Wednesday, April 26, 2006

Déjà vu of New Initiatives and Praises

Even before president Ahmadinejad last week aired one of Shah’s famous initiatives regarding rising oil prices as his own, economics pointed out to the consequences in 1974 of importing vast amounts of petrodollars into the country, and advised him against what then became known as the “Dutch disease”.

The current generation should be reminded that after the increase in oil prices in 1973 which lead to a sudden five-fold increase in the income of the oil exporting countries, Iran’s planning and economic experts advised the Shah on a course that pushed those countries that followed them to economic and social levels that now makes them completely beyond reach of others. In short, their advice was that instead of pumping that vast influx of money into daily life and operations – which would inflate the economy and inflation to their highest possible heights thus denying the fruits of their new-found wealth – the money should be kept outside the national economy. They recommended that the money should be invested in those countries from where Iran imported its needs. They also said that the bonanza should only be used to strengthen the country’s infrastructure. This advice however, was ignored by the Shah. The fifth economic plan was modified on his orders and the vast amount of money that was pumped into the national economy could not be absorbed by it. Later it became known that the Shah was suffering from cancer at the time used this opportunity to witness the fruits of his economic development strategy. Five years later when he was caught by the waves of the revolution he understood what the experts had advised him.

Initially, the Shah agreed to extend some of the new wealth to poor countries which would bring him influence and indicate that he was not indifferent to the problems of the world and regional countries also indicating his intention that only the rich countries bear the pain of higher oil prices. This is exactly what is going on in Ahmadinejad’s head when he announced his proposal. With the Shah’s announcement, poor countries in Africa and Asia lined up to visit Tehran and get a share of the pie. Many heads of state came or invited the Shah to their countries. During these visits, poor countries that received cheap oil and assistance tried to make up for this benevolent gesture by holding glamorous welcome ceremonies and by bringing millions of people into the streets. But what the Iranian planners and decision makers had in mind did not materialize. The industrial countries raised the prices of their products which were imported by Iran, and thus made up for the higher costs of importing oil, while the poor countries became even poorer and so engulfed in their plight that when the Shah’s dynasty was rapidly collapsing, did not even express their regrets. Four years later, the Shah himself made a statement that showed oil rich countries had actually suffered because of the rise in oil prices because they paid more to the West for their needs than they received.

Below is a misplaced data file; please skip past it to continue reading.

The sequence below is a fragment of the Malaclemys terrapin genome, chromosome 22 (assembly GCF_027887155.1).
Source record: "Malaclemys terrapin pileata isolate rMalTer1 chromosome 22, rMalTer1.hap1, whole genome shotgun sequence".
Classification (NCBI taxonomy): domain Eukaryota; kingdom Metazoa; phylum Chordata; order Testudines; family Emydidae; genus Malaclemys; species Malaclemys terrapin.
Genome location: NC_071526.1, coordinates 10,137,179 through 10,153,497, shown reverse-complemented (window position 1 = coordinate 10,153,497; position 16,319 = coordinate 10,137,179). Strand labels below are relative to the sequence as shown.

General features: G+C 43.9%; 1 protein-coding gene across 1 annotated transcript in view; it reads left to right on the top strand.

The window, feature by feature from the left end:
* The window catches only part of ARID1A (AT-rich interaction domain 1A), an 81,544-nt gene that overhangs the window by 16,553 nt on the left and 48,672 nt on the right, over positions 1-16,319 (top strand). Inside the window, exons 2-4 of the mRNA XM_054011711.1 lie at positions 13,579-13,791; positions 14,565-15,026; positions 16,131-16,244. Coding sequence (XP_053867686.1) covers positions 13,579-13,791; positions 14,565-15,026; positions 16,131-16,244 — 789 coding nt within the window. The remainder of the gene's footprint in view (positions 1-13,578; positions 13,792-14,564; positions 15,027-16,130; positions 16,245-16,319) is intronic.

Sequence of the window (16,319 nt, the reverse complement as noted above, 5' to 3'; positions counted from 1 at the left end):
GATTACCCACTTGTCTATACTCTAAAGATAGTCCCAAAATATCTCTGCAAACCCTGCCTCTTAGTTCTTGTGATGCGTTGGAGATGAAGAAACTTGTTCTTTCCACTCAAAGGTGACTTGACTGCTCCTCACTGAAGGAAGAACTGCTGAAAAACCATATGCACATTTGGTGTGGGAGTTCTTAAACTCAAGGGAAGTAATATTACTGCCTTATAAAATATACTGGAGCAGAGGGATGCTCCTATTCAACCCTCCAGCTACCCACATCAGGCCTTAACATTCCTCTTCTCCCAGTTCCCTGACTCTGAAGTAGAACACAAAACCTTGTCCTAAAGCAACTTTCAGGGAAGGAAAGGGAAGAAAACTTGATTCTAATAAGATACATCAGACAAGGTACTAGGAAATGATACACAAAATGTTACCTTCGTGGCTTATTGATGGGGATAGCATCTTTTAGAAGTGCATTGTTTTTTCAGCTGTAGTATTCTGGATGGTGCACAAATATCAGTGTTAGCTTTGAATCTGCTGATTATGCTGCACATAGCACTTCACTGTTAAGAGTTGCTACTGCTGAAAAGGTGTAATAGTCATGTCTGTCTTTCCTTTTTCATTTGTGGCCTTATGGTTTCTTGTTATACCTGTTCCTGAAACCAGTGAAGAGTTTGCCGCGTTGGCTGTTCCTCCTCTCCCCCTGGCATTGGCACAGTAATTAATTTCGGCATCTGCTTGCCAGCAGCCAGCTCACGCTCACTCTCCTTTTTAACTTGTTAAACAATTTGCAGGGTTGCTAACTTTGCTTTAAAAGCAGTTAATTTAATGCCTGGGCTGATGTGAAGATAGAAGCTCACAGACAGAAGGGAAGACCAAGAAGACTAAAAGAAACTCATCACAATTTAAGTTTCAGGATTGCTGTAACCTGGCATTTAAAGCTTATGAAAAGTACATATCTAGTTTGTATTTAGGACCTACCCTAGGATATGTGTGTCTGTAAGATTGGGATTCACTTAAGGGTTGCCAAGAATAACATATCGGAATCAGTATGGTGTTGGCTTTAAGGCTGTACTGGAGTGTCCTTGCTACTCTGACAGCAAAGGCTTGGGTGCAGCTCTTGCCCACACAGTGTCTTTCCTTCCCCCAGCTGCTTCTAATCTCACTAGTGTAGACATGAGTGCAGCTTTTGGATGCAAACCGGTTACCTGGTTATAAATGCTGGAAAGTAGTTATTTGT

And this is exactly the situation we are currently in right now. Economic experts now caution authorities about the Dutch disease and call for using the money on infrastructure projects and not bring it into the country thus causing uncontrollable inflation.

The second effect of the rise in oil prices was the boost in the military of Iran indicated through the show of force of the Iranian air force and navy and the large and grandiose military maneuvers. As if this impressive show (and making Iran’s military the fifth largest in the world and the largest in the Middle East) would bring security to people and the regime.

Two years after the increase in oil prices, the opposition to the Shah made demands similar to what the current opposition forces are making of the Islamic regime. Students belonging to the Confederation of Iranian Students outside the country were the most vocal while local armed groups became active inside Iran. The foreign press too was critical, which annoyed the Shah. Two things were mentioned as the regime’s weaknesses: 1-Why must a poor country in which people live in tin houses outside its major cities provide loans to other countries, and, 2-Why does this country need to spend so much on weapons.

The few proclamations of Mr. Khomeini that remain from those days and which made their way into Iran as well indicate that he too referred to these two points and attributed the rampant inflation to the corruption of the regime.

This public attitude before the victory of the revolution – just like now – forced the governments of Sharif Emami, general Azhari and Shahour Bakhtiar to stop the departure of known entrepreneurs and government officials with promises of their prosecution.

The absence of an independent press leads officials to be ignorant of past events and thus stay unaware that their “initiatives” had been tried before. Ironically, the press that is now publishing articles of praise for the “new initiative” did the same thing in the past.